A new study of drinking in Scotland published in the medical journal The Lancet Public Health takes a fresh look at an old subject. The so-called ‘alcohol harm paradox’ basically states that people living in socially deprived areas are more likely to suffer alcohol-related harms than those living in more affluent circumstances – even though the more affluent actually drink more alcohol. Why anyone with the smallest understanding of the complexities of health inequalities or drinking cultures should find this paradoxical I really don’t know, but apparently, some do.
So, what added value does yet another trot round this well-worn path give us? Well, temperance organisations the Institute for Alcohol Studies (IAS) and the UK Alcohol Health alliance (AHA) both like this piece of research because it concludes that targeting policies and intervention at heavy drinkers in low socio-economic groups with a view to reducing their consumption is unlikely to be as effective as whole population measures. Yes, you guessed it, minimum unit pricing, reductions in alcohol availability and advertising and marketing.
Study co-author Dr Elise Whitley said: “Heavier drinking is associated with greater alcohol-related harm in all individuals. However, our study suggests that the harm is greater in those living in poorer areas or who have a lower income, fewer qualifications or a manual occupation.”
Responding to the study, Professor Sir Ian Gilmore, chair of the Alcohol Health Alliance, said: “The findings in this study are worrying if not altogether surprising. It is clear that the way alcohol is being sold and promoted in Scotland and elsewhere in the UK is harming some of the most vulnerable people in society.”
Now conceding, as the study does, that the poor are likely to suffer more ill-health as a result of other factors associated with poverty – lifestyle, diet, and so forth, it is something of a stretch to reach the conclusion that the alcohol harm paradox is all the fault of how Big alcohol markets its products! In the introduction to this study, the authors make this, rather telling, observation:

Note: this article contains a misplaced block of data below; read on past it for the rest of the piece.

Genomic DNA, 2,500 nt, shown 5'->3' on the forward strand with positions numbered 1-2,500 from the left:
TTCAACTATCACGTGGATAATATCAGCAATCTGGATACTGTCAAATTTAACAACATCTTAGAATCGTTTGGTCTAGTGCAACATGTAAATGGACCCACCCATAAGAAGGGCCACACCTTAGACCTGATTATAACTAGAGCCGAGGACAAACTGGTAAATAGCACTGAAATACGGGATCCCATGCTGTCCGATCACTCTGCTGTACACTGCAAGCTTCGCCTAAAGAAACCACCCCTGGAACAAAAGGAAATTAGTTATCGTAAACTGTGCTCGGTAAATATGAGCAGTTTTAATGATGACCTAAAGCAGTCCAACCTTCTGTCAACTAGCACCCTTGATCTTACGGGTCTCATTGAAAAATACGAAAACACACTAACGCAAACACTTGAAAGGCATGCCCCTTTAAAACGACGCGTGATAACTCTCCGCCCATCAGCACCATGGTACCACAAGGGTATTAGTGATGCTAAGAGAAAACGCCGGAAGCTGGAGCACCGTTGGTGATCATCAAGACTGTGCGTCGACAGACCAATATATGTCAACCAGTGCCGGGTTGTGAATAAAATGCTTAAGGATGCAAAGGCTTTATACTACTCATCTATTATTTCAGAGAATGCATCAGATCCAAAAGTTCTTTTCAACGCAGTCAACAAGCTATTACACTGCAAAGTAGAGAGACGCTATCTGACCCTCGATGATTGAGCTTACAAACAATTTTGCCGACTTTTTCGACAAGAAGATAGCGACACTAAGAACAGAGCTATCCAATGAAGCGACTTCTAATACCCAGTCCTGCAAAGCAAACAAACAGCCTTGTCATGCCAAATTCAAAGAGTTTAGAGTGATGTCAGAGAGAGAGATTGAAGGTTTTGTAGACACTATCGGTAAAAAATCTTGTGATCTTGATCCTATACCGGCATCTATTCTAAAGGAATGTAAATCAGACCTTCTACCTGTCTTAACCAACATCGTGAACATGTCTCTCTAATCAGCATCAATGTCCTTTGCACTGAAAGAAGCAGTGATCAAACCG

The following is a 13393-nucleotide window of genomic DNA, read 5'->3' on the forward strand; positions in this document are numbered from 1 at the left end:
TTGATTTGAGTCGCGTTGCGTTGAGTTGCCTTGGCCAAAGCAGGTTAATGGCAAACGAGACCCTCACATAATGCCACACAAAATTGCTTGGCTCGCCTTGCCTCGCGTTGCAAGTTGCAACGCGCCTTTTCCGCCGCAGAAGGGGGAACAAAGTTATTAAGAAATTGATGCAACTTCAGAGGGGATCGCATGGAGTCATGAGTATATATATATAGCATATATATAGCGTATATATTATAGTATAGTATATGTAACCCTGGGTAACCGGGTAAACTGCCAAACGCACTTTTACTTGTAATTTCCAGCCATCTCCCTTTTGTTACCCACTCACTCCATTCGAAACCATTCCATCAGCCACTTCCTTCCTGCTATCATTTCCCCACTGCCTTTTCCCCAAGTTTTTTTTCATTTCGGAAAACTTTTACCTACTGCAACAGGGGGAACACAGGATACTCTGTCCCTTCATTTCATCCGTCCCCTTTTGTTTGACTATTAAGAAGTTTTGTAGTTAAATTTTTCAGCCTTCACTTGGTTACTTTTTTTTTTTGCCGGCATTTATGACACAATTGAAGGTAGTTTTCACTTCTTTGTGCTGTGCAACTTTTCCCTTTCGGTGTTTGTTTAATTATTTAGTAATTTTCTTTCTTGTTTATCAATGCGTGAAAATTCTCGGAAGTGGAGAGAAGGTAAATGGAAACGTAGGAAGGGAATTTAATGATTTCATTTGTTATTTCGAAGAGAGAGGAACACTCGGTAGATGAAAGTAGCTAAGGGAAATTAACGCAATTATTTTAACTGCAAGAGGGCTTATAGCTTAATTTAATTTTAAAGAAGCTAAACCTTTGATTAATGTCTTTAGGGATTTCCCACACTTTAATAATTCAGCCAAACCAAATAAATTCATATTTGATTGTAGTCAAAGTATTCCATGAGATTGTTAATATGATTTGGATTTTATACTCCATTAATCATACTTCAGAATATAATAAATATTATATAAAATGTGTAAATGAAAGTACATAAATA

“Efforts to target alcohol consumption by socio-economic status are unlikely to be successful in reducing health inequalities, unless drinking cultures in the most disadvantaged populations differ systematically from societal norms. Interventions seeking to reduce consumption across the whole population are more likely to result in greater reductions in absolute health inequalities than previously thought.”
The key assumption here is that targeting alcohol consumption by socio-economic group is unlikely to be successful “unless drinking cultures in the most disadvantaged populations differ systematically from societal norms.” Societal norms? The main societal norm is moderate drinking. But we don’t have one single drinking culture in the UK, or even in Scotland, and I for one believe that differing drinking cultures are the real drivers of alcohol-related harms.
I believe that once we understand the central importance of culture to drinking behaviour then we can begin to untangle the reasons why people drink at different levels, sometimes harmfully, in different ways and for different reasons. Let’s start off with a rough-and-ready definition of culture: “Culture is what me and you get up to round here.” Put more formally, sociologists refer to “cultures of intoxication” which is an understanding that places alcohol use into a modern context - one that recognises the plurality of drinking cultures and sub-cultures; that acknowledges that in addition to alcohol a whole generation of people now find it socially acceptable to take a range of other, illegal, intoxicants as part of a night-out. And that specific cultures of intoxication drive not only the quantity people drink, but the speed at which they drink it; whether they drink with food or on an empty stomach; what else they take; and whether they drink in safe places and social surroundings or dodgy bars and late-night party-pads.
When we look at the way in which alcohol health-harms are socially distributed we can clearly see the impact of the plurality of cultures of intoxication and the simplistic nature of the whole population approach. In 2010 the North West Public Health Observatory published a series of reports that break down drinking patterns and alcohol problems into different population segments.
By using the UK Government’s Index of Multiple Deprivation, the reports showed that people living in the poorest fifth of the population are five-and-a-half times more likely to find themselves in hospital with ‘alcohol-specific mental and behavioural disorders’ than those living in the richest fifth. People living in the poorest tenth are seven-and-a-half times more likely to end up in hospital because of alcohol than those in the richest tenth. People living in social housing are eight-and-a-half times more likely to have an alcohol-related disorder than a ‘career professional’; and those classified as ‘vulnerable disadvantaged’ register 13 times more alcohol-related hospital admissions than ‘affluent families’.
Social class, prosperity or the lack of it, and a range of other social circumstances determine what your drinking culture is likely to be, and the extent to which your life revolves around a culture of intoxication. But rather than calling for policies that tackle endemic poverty, ideologically motivated academics prefer to interpret data in a way that supports their preconceived whole population measures. All roads lead to minimum pricing!